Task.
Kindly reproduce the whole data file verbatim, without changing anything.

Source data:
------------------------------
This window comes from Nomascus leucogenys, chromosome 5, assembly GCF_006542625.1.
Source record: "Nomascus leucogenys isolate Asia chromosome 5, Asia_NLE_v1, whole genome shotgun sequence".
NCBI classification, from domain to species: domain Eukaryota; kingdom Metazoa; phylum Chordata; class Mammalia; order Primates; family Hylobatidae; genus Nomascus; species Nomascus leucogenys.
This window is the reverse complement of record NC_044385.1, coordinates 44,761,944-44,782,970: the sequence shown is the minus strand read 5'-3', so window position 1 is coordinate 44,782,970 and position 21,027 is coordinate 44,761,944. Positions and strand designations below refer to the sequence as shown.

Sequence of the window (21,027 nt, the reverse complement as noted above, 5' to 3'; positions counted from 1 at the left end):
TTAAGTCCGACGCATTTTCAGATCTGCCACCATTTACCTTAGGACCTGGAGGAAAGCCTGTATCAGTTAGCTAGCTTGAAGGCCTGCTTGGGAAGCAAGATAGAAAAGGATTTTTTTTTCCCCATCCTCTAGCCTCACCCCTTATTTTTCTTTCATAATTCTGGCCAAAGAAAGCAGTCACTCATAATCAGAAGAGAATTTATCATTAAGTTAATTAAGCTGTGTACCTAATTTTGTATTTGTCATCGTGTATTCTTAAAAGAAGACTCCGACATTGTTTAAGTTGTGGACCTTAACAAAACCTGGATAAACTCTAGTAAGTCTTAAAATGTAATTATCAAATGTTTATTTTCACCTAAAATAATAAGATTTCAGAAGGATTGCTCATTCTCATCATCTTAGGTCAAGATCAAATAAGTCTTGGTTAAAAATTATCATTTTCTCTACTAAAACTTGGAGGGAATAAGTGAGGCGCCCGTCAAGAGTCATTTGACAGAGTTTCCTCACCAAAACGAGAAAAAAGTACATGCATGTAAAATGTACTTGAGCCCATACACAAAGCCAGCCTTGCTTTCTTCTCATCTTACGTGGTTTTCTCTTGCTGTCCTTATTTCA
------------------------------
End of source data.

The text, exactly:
This window comes from Nomascus leucogenys, chromosome 5, assembly GCF_006542625.1.
Source record: "Nomascus leucogenys isolate Asia chromosome 5, Asia_NLE_v1, whole genome shotgun sequence".
NCBI classification, from domain to species: domain Eukaryota; kingdom Metazoa; phylum Chordata; class Mammalia; order Primates; family Hylobatidae; genus Nomascus; species Nomascus leucogenys.
This window is the reverse complement of record NC_044385.1, coordinates 44,761,944-44,782,970: the sequence shown is the minus strand read 5'-3', so window position 1 is coordinate 44,782,970 and position 21,027 is coordinate 44,761,944. Positions and strand designations below refer to the sequence as shown.

Sequence of the window (21,027 nt, the reverse complement as noted above, 5' to 3'; positions counted from 1 at the left end):
TTAAGTCCGACGCATTTTCAGATCTGCCACCATTTACCTTAGGACCTGGAGGAAAGCCTGTATCAGTTAGCTAGCTTGAAGGCCTGCTTGGGAAGCAAGATAGAAAAGGATTTTTTTTTCCCCATCCTCTAGCCTCACCCCTTATTTTTCTTTCATAATTCTGGCCAAAGAAAGCAGTCACTCATAATCAGAAGAGAATTTATCATTAAGTTAATTAAGCTGTGTACCTAATTTTGTATTTGTCATCGTGTATTCTTAAAAGAAGACTCCGACATTGTTTAAGTTGTGGACCTTAACAAAACCTGGATAAACTCTAGTAAGTCTTAAAATGTAATTATCAAATGTTTATTTTCACCTAAAATAATAAGATTTCAGAAGGATTGCTCATTCTCATCATCTTAGGTCAAGATCAAATAAGTCTTGGTTAAAAATTATCATTTTCTCTACTAAAACTTGGAGGGAATAAGTGAGGCGCCCGTCAAGAGTCATTTGACAGAGTTTCCTCACCAAAACGAGAAAAAAGTACATGCATGTAAAATGTACTTGAGCCCATACACAAAGCCAGCCTTGCTTTCTTCTCATCTTACGTGGTTTTCTCTTGCTGTCCTTATTTCA